“We are grateful to the archbishop and his diocese for taking this principled and very important step to recognize that there are just some people in the world that you want to try and avoid.”
A Catholic nun prays in front of a picture of Pope John Paul II in the Latin Patriarchate in Jerusalem’s Old City
(photo credit: REUTERS)
In an unusual decision, the Catholic archdiocese of Edmonton in Canada has denounced a Polish priest who was blamed for airing antisemitic ideas on his Radio Maryja radio station in Poland, according to the Edmonton Journal, a Canadian local newspaper.
Father Tadeusz Rydzyk was barred from visiting or speaking at the Archdiocese of Edmonton, located in Canadian province Alberta, and any affiliated parishes.
The decision was made after B’nai Brith in Alberta approached the Edmonton archdiocese and explained the situation. Following a 45 minute-long conversation between B’nai Brith Alberta spokesperson Abe Silverman with Archbishop Richard Smith, the diocese announced that it would make sure Rydzyk would not speak in Alberta.
“We are grateful to the archbishop and his diocese for taking this principled and very important step to recognize that there are just some people in the world that you want to try and avoid because they’re divisive and racist,” said Silverman.
Rydzyk’s Radio Maryja has made headlines before for airing antisemitic content. According to the Edmonton Journal, in 2016, the station claimed that US senators were critical of the Polish government because of the senators’ Jewish heritage.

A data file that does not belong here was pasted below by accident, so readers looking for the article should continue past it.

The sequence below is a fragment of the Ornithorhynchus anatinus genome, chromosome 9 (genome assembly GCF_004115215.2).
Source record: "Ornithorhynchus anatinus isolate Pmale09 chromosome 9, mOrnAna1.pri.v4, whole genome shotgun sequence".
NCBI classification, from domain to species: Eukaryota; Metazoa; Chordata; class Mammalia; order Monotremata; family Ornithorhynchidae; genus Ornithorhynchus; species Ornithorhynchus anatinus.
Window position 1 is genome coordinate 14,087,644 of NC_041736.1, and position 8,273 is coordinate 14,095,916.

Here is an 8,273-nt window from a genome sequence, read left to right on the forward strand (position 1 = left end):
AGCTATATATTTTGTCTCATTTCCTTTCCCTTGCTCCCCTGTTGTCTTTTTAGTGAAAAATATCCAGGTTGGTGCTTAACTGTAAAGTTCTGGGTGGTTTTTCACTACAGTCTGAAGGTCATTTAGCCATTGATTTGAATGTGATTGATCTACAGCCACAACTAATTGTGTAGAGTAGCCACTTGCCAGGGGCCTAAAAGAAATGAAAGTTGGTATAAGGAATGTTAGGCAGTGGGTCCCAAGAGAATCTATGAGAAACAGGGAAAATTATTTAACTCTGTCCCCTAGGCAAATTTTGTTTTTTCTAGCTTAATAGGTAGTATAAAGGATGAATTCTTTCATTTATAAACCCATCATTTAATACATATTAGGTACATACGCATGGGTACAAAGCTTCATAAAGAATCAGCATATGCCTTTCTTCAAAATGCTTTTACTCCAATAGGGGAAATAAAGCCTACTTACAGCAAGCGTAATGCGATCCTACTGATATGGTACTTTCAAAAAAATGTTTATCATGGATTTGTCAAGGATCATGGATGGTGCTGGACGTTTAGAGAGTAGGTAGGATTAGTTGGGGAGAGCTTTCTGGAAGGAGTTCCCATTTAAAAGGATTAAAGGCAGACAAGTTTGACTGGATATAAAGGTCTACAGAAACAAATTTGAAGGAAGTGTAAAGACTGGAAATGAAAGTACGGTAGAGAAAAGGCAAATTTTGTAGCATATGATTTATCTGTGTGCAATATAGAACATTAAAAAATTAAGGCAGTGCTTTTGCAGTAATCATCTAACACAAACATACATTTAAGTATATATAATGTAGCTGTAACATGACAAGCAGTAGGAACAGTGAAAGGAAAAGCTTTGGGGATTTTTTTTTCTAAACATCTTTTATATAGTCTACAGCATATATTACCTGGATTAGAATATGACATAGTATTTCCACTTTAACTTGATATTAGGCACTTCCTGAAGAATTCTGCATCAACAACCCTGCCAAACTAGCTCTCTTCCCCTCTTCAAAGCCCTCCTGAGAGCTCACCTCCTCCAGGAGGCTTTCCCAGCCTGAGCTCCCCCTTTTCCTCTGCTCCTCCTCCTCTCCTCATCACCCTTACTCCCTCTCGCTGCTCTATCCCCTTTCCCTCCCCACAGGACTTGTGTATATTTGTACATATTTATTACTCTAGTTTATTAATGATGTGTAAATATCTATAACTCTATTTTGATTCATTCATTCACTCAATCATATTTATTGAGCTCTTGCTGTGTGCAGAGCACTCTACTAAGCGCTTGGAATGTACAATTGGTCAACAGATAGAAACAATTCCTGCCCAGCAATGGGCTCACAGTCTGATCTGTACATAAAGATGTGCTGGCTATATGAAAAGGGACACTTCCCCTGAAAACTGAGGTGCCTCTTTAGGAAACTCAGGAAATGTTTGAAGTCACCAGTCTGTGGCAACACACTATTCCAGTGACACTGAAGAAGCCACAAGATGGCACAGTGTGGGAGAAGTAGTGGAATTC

The Anti-Defamation League (ADL) has marked Rydzyk’s radio station as antisemitic, stating on its website that it has a 25-year history of airing antisemitic content.
Rydzyk’s ban by a well-known Canadian parish becomes relevant when considering the fact that he has spoken in Alberta before, and has often visited Canada to fund-raise for various projects he is involved with in Poland.
Thomas Lukaszuk, a Polish-born Canadian politician, raised a red flag in 2018, when Rydzyk was scheduled to speak in Calgary.
“I commend Archbishop Smith for his leadership in opposing xenophobia and barring Father Rydzyk, and I hope that all other Canadian archdioceses will follow this example,” Lukaszuk said in a press release issued by B’nai Brith.
Andrew Erhkamp, a spokesman for the Archdiocese of Edmonton, said that any suggestion to bring Rydzyk to the archdiocese will be denied.
“If a request was made, it would be denied given Father Rydzyk’s history of making controversial comments that at times have caused distress and division,” Erkhamp told the Edmonton Journal.